Disclosure of Material Connection: I received this book free from the publisher through the BookLook Bloggers <http://booklookbloggers.com> book review bloggers program. I was not required to write a positive review. The opinions I have expressed are my own.

 
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Posted by on June 9, 2017 in Books, Quotes, Scripture

 

The challenge of preaching

Adlai Stevenson summed up the challenge that all public speakers face, including preachers, when he addressed the students at Princeton,

“I understand I am here to speak and you are here to listen. Let’s hope we both finish at the same time.”

Cited in James: Faith That Works (Preaching the Word Commentary Series) by R. Kent Hughes

 
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Posted by on June 7, 2017 in Preaching, Quotes

 
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Invest in training leaders

 
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Posted by on June 1, 2017 in Leadership, Quotes

 

Practical advice on growing a church

Book Review: When Your Church Feels Stuck: 7 Unavoidable Questions Every Leader Must Answer, by Chris Sonksen

What does a pastor do when his church is not growing and the attendance is plateaued? What questions should he be asking? Where can he find answers?

Chris Sonksen has written a book trying to provide solutions for the problems related to church growth.

I want to encourage you to do the work necessary to create the clear picture and plan that God has for your church. God’s heart is for your church to win—to be a place of life change and transformation and to build a church that lives in the stage of increase.

In chapter one, the author lays the foundation for his approach to diagnosing and solving the problem of why a church isn’t growing. He explains the difference between the “God factor” and the “Leader factor.”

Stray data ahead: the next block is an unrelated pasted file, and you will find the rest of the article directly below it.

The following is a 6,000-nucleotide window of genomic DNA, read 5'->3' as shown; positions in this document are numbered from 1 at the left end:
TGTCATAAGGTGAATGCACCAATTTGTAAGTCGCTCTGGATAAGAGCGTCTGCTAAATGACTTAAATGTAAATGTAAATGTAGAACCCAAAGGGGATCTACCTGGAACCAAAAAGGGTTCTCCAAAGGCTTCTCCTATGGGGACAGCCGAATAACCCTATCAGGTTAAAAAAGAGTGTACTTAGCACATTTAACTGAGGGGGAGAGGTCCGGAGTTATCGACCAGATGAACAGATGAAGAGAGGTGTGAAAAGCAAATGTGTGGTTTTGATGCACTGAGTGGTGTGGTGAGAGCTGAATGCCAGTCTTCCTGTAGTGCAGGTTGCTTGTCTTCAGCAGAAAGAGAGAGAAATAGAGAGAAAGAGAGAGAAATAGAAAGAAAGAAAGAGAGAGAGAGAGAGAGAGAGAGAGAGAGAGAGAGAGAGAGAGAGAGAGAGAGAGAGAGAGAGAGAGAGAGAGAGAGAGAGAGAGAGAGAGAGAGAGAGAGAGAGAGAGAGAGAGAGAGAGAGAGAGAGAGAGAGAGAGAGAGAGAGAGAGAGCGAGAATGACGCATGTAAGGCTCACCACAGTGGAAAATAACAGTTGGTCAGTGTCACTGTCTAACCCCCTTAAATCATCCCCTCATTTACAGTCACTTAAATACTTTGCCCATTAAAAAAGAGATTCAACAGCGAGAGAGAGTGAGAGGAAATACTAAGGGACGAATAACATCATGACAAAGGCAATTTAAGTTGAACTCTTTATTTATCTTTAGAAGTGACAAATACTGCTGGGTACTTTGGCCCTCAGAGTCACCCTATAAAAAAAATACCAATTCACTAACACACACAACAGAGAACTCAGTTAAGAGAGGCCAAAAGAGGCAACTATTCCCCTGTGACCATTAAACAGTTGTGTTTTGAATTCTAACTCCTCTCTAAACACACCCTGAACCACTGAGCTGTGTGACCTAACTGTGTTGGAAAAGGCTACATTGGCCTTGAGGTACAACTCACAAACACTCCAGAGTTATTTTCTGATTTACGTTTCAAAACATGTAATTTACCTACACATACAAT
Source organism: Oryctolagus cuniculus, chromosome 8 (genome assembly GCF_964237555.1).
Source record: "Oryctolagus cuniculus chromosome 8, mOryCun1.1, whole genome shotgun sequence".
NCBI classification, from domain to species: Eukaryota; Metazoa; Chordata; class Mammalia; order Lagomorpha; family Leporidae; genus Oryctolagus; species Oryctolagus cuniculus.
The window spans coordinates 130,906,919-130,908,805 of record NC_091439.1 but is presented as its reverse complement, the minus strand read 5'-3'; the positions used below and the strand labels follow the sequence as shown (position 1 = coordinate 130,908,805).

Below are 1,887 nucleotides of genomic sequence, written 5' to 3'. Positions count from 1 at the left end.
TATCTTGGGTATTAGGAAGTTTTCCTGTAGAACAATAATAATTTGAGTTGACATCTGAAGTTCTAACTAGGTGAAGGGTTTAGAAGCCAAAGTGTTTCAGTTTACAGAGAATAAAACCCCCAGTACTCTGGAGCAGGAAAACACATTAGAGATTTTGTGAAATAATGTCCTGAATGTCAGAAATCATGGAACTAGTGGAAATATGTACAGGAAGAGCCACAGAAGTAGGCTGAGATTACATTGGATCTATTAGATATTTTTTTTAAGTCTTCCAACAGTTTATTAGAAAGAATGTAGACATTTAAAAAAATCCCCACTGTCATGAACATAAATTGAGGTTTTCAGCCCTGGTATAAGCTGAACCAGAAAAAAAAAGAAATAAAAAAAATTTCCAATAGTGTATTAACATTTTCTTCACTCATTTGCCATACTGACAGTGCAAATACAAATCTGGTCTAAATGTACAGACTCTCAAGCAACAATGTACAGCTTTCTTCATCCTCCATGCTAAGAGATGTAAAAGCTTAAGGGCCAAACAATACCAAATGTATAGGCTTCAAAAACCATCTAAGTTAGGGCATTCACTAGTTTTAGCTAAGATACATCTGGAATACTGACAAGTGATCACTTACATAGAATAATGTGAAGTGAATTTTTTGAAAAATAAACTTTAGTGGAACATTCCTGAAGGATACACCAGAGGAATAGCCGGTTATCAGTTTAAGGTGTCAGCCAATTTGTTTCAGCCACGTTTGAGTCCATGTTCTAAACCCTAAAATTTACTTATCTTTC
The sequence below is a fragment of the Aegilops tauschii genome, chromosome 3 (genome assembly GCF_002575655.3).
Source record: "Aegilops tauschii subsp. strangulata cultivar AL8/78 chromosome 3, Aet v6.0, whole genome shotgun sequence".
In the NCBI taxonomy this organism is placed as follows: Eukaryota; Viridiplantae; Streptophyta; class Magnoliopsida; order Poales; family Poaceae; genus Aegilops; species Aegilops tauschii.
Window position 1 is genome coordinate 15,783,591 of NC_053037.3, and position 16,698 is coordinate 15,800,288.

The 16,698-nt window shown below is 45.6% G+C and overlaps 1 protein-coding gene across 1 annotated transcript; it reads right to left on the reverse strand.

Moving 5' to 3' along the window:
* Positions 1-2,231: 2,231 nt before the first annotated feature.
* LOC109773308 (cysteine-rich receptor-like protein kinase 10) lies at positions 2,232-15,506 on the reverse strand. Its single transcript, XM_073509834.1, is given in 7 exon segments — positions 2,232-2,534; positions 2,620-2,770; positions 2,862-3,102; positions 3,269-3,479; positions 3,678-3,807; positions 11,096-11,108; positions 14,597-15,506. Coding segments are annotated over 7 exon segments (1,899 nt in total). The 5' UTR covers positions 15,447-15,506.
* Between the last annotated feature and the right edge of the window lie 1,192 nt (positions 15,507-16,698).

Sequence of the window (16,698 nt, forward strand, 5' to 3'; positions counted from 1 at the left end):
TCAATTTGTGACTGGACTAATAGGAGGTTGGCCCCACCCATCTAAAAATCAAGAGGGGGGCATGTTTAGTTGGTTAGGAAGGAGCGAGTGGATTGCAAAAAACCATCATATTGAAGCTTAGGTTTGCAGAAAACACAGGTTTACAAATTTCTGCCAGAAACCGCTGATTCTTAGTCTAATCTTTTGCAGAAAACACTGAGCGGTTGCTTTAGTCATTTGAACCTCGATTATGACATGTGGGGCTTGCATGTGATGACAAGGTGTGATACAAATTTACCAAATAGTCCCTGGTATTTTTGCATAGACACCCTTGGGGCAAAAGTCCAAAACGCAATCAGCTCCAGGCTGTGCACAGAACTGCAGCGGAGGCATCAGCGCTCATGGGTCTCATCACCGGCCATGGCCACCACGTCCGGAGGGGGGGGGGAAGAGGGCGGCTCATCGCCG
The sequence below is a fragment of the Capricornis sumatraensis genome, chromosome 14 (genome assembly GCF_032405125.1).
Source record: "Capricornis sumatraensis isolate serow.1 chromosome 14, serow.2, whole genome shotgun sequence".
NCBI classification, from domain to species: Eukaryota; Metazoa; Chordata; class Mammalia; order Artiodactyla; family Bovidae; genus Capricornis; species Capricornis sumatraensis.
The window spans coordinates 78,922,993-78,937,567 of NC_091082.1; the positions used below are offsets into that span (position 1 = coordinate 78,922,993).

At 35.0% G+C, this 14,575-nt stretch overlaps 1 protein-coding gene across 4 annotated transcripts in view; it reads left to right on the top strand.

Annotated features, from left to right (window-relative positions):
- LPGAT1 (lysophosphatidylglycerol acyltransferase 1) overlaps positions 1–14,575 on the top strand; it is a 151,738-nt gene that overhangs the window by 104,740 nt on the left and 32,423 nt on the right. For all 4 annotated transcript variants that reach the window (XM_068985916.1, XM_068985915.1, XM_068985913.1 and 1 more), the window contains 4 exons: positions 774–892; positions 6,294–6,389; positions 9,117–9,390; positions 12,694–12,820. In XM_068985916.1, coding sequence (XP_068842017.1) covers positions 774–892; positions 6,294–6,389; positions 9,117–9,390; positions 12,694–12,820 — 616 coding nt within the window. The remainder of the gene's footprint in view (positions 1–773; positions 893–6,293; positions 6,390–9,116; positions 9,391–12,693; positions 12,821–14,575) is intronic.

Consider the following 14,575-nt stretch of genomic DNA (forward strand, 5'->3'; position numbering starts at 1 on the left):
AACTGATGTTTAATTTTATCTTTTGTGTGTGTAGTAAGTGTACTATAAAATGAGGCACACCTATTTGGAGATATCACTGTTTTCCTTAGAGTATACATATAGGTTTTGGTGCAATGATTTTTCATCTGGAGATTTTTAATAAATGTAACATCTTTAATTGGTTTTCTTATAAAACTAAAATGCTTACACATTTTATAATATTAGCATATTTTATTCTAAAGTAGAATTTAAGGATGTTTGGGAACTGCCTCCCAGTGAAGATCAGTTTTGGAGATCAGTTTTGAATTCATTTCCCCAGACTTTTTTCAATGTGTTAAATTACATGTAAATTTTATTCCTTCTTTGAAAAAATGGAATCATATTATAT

“Jeremy, there are two things you have to realize; there is the God factor and the leader factor. The God factor says ‘We can’t do anything without God.’ Would you agree?” He nodded his head and quietly said, “Yes, I agree.” I went on to say, “The leader factor says that ‘God doesn’t do anything without a leader.’ Now, Jeremy, we both know that God can do whatever he wants; he’s a miracle-working God. But when it comes to building a thriving local church, more often than not God looks for a leader. Would you agree with that, Jeremy?” Again, he quietly said, “Yes, I agree.” I said, “Jeremy, what this means is that we have to be willing to do our part. God will always do his part. He never lets us down and never quits on us. He will always come through. Our part is to be willing to change. Be willing to be honest about where our church is and willing to take it where it needs to go.

I found the second chapter to be the most helpful. Using the parable of the talents (Matthew 25:20-25), Sonksen lays out the principle, “God determines the talent, We determine the choices.” Success is not measured by results, but rather by whether or not we are faithful in using the gifts God has given us.

The bulk of the book identifies and explains 7 questions that pastors need to ask about their church:

  1. Mission: What do we do?
  2. Strategy: How do we get it done?
  3. Values: What are the guiding principles we live by?
  4. Metrics: How do we measure a win?
  5. Team Alignment: Do we have the right people in the right seats moving the in the right direction?
  6. Culture: How do we change the culture of our church?
  7. Services: How do we match what we say is important and what we really do?

The strength of the book is that it gives practical solutions to the difficult challenges of church growth. In that sense, it is a helpful volume. The weakness of the book is that it lays all the emphasis on human effort and tends to leave God out of the equation. While he stresses that success is not determined by numbers and size, he implies that if your church is not growing, then the pastor is failing. Since much of the examples in the book are of the author coaching another pastor through these questions, it tends to be a promotion of the author’s consulting service.

Disclosure: I received this book free from Baker Books through the Baker Books Bloggers www.bakerbooks.com/bakerbooksbloggers program. The opinions I have expressed are my own, and I was not required to write a positive review.

 
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Posted by on May 31, 2017 in Books, Church, Quotes